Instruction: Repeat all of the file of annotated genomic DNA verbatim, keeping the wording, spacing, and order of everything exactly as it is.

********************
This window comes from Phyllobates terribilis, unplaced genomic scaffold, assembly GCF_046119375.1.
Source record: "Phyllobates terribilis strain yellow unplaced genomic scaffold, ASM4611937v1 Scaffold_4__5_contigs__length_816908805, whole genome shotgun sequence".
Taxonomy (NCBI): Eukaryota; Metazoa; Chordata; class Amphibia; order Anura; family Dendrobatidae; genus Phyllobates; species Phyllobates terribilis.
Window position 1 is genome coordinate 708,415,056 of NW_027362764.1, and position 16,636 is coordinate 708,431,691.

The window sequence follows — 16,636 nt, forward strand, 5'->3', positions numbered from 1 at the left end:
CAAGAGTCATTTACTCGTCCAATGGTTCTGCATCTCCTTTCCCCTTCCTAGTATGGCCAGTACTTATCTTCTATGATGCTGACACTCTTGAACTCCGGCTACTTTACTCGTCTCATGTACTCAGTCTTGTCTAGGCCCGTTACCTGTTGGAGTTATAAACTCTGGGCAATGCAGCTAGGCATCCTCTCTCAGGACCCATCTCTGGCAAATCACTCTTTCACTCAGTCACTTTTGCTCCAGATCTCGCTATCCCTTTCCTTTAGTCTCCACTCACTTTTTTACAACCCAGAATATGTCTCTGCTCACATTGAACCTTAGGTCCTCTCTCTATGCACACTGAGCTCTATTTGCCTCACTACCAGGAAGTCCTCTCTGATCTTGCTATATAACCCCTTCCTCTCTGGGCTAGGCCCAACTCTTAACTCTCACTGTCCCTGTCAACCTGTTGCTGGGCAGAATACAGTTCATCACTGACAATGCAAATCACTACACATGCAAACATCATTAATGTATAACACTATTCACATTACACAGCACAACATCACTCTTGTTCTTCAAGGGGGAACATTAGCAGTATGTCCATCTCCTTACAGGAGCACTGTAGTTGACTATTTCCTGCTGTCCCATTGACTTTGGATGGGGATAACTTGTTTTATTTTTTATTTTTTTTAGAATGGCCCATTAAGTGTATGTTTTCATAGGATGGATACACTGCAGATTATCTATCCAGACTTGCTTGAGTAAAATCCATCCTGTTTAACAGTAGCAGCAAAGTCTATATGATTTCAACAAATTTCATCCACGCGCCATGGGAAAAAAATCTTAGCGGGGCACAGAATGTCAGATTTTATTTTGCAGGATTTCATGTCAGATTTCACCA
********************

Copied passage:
This window comes from Phyllobates terribilis, unplaced genomic scaffold, assembly GCF_046119375.1.
Source record: "Phyllobates terribilis strain yellow unplaced genomic scaffold, ASM4611937v1 Scaffold_4__5_contigs__length_816908805, whole genome shotgun sequence".
Taxonomy (NCBI): Eukaryota; Metazoa; Chordata; class Amphibia; order Anura; family Dendrobatidae; genus Phyllobates; species Phyllobates terribilis.
Window position 1 is genome coordinate 708,415,056 of NW_027362764.1, and position 16,636 is coordinate 708,431,691.

The window sequence follows — 16,636 nt, forward strand, 5'->3', positions numbered from 1 at the left end:
CAAGAGTCATTTACTCGTCCAATGGTTCTGCATCTCCTTTCCCCTTCCTAGTATGGCCAGTACTTATCTTCTATGATGCTGACACTCTTGAACTCCGGCTACTTTACTCGTCTCATGTACTCAGTCTTGTCTAGGCCCGTTACCTGTTGGAGTTATAAACTCTGGGCAATGCAGCTAGGCATCCTCTCTCAGGACCCATCTCTGGCAAATCACTCTTTCACTCAGTCACTTTTGCTCCAGATCTCGCTATCCCTTTCCTTTAGTCTCCACTCACTTTTTTACAACCCAGAATATGTCTCTGCTCACATTGAACCTTAGGTCCTCTCTCTATGCACACTGAGCTCTATTTGCCTCACTACCAGGAAGTCCTCTCTGATCTTGCTATATAACCCCTTCCTCTCTGGGCTAGGCCCAACTCTTAACTCTCACTGTCCCTGTCAACCTGTTGCTGGGCAGAATACAGTTCATCACTGACAATGCAAATCACTACACATGCAAACATCATTAATGTATAACACTATTCACATTACACAGCACAACATCACTCTTGTTCTTCAAGGGGGAACATTAGCAGTATGTCCATCTCCTTACAGGAGCACTGTAGTTGACTATTTCCTGCTGTCCCATTGACTTTGGATGGGGATAACTTGTTTTATTTTTTATTTTTTTTAGAATGGCCCATTAAGTGTATGTTTTCATAGGATGGATACACTGCAGATTATCTATCCAGACTTGCTTGAGTAAAATCCATCCTGTTTAACAGTAGCAGCAAAGTCTATATGATTTCAACAAATTTCATCCACGCGCCATGGGAAAAAAATCTTAGCGGGGCACAGAATGTCAGATTTTATTTTGCAGGATTTCATGTCAGATTTCACCA